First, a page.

When we lived in Tulsa, my parents listened to Cardinals games on the radio, so we did, too. After my father died, though, it was our highly educated, musician mother who developed the greater devotion. She listened to games in the kitchen almost every summer day. The sport began to infuse our worldview with a distinct flavor, providing ready metaphors like being “on deck” and “swinging for the fences.” Looking back now, I imagine that baseball was a sort of stand-in for an adult male presence in the family. If so, she made a pretty good choice: the players appeared to be admirable and strong men, clean-cut and brave. We held our myths close to our hearts, safe from contradictory information, practically sacred.
Following my father’s death, we began to move. Often. The main criterion for a new neighborhood seemed to be its Catholic Church. When we left Oklahoma for Long Island in 1960, we carried not only our Catholicism, but our St. Louis loyalty with us.
Not that New York presented any competition. The Dodgers and the Giants had already departed the city. The Yankees offered individual players to admire—Roger Maris hit 61 homers in 1961, our first full season there—but seemed privileged, fat with a success they’d achieved without our support. Like a religious tenet we all endorsed unquestioningly, in our family we didn’t trust the Bronx Bombers.
Nor did 1962’s embarrassingly bad expansion team, the Mets, seem likely to tempt us away. Their first year record, 40 – 120, was the worst since Major League Baseball settled on the 162 game schedule. (Two games were cancelled.) Nobody we knew longed to go to games at the Polo Grounds. None of us kids had any interest in the Mets except as the butt of jokes. It wasn’t just their losing; we were as certain of the Mets’ uselessness as we were of the Cardinals’ essential heroism. Such baseball sensibilities had seemed to spring spontaneously (and, we thought, permanently) from deep within us.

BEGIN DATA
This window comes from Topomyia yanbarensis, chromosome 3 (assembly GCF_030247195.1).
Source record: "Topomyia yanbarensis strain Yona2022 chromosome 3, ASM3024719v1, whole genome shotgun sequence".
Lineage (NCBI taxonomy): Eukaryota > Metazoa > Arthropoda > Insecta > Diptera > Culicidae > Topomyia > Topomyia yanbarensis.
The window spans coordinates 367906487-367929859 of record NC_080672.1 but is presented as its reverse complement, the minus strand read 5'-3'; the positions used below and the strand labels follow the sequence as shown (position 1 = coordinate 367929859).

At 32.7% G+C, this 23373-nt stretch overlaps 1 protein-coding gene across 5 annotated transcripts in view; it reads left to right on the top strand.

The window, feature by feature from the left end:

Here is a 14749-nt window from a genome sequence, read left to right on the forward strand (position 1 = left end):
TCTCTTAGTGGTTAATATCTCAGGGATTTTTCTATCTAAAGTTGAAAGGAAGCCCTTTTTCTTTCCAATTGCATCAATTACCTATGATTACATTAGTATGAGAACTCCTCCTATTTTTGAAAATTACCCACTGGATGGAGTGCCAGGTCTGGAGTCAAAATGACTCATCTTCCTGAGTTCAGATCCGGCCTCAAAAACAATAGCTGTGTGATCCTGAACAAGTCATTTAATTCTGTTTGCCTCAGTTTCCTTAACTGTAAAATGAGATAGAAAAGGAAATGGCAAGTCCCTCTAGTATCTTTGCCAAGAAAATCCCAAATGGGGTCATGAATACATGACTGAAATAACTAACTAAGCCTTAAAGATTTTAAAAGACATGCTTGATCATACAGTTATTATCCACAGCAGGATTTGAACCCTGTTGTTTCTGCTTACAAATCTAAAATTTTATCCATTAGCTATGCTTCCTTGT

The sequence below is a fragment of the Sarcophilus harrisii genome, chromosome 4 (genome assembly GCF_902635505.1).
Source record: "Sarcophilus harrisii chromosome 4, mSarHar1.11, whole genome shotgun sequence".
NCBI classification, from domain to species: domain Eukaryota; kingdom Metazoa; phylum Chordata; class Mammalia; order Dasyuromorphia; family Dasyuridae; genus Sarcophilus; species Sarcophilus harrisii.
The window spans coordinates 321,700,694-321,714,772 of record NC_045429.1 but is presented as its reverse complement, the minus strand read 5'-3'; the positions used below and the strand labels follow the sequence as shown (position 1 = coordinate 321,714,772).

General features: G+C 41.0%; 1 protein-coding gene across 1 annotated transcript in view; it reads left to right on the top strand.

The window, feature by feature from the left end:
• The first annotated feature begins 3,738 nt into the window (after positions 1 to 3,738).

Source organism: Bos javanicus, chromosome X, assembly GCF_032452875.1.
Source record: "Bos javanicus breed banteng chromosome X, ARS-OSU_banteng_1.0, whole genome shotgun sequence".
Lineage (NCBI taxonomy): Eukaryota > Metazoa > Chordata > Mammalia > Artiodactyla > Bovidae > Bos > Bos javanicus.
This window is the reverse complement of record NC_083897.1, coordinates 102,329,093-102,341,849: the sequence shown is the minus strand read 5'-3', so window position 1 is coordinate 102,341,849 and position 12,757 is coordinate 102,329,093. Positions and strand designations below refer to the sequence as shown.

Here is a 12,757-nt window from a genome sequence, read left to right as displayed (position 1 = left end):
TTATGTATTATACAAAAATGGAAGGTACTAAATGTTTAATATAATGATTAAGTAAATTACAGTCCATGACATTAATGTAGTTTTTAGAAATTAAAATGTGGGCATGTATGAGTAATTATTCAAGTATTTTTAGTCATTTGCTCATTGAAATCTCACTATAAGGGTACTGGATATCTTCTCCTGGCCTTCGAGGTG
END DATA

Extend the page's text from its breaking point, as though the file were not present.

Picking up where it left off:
Although we kids kept faith in the Cardinals through our frequent, abrupt moves and our mother’s escalating mood swings, a mysterious shift in our mother’s allegiance threatened to throw us. She began to root for the Mets. Before she left for work in the mornings – whether in spectator pumps and carrying a steno pad, or wearing a waitress uniform and white tie-up shoes – she began to leave open the sports page on the kitchen table. Converging at home after school, we’d find inked circles around paragraphs and underlinings in the stats boxes if any Mets player did anything good – rare as that was. But, in the midst of our family’s worsening season, we kids, as a bloc, refused to have anything to do with the Mets. We regarded her change in team loyalty as practically blasphemous. Moreover, her newfound affection seemed out of character: Our mother definitely loved a winner. Only later would we realize she especially liked a come-from-behind winner, someone who proves other people’s expectations wrong.
After many moves on Long Island, each house less stable than the last, my mother threw in the towel on keeping our struggling household going. I was nine when she headed to the proverbial showers and sent us away to an orphanage in upstate New York.
In the Children’s Home, I was separated not only from my mother but from my brothers. I saw my younger brothers at school occasionally. Bobby, the youngest, endeared himself to me (and all the other girls in my grade) by hugging me in the hallways. Over the time we lived in the orphanage, Byron, seventeen months younger than I was, grew almost as tall as I and much bolder, which I found annoying.